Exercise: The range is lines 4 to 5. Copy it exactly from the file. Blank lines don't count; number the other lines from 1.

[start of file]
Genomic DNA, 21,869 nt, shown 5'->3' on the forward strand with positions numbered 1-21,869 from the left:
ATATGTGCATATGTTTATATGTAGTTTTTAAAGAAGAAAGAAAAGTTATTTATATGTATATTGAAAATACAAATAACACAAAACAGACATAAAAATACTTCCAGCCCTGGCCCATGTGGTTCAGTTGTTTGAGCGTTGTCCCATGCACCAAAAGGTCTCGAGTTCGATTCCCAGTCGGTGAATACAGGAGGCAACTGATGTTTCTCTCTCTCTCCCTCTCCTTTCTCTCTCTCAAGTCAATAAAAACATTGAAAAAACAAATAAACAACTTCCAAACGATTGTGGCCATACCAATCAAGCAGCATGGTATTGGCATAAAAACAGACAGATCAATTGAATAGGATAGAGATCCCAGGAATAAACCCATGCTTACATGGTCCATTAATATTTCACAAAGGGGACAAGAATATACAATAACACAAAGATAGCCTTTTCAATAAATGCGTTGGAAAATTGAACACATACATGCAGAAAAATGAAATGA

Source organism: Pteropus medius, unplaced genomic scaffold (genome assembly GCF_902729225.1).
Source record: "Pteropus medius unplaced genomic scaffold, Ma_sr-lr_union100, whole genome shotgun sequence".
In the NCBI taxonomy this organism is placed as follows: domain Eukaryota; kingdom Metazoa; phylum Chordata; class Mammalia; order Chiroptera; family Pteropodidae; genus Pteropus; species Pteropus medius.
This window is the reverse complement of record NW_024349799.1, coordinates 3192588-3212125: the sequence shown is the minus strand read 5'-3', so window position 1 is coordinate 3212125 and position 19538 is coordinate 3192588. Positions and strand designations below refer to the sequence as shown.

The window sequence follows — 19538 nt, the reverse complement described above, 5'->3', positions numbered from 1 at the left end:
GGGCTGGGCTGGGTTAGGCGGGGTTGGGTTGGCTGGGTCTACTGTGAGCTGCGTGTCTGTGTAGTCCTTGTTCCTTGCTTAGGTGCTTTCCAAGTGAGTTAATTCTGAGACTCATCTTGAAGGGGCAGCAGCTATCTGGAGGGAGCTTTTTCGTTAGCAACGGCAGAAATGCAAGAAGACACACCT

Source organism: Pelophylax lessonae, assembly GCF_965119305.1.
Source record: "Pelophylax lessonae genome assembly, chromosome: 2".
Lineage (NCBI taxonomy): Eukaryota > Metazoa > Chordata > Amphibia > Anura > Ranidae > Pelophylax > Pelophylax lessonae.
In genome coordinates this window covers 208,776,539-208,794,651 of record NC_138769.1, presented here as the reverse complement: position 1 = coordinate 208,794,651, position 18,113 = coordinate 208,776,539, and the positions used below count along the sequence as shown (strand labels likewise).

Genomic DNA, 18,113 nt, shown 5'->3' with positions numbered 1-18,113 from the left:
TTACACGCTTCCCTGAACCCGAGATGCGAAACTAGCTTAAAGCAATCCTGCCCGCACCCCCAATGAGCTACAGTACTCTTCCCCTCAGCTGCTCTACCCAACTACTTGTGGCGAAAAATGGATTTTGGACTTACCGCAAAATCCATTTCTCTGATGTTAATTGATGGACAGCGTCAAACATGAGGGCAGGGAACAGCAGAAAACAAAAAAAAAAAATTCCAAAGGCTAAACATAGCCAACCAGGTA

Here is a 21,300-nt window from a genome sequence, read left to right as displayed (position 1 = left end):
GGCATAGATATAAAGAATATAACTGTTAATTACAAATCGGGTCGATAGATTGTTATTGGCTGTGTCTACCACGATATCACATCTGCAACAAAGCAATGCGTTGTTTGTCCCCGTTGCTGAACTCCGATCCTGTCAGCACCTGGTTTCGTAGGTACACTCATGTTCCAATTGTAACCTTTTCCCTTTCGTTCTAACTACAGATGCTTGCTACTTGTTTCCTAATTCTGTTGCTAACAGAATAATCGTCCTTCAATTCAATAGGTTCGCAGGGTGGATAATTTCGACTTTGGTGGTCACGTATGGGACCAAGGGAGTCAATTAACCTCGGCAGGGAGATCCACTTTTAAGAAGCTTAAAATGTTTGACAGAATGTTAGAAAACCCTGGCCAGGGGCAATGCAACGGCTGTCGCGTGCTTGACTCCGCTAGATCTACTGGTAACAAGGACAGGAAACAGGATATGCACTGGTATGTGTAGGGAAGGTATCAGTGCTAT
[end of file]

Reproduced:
Source record: "Pteropus medius unplaced genomic scaffold, Ma_sr-lr_union100, whole genome shotgun sequence".
In the NCBI taxonomy this organism is placed as follows: domain Eukaryota; kingdom Metazoa; phylum Chordata; class Mammalia; order Chiroptera; family Pteropodidae; genus Pteropus; species Pteropus medius.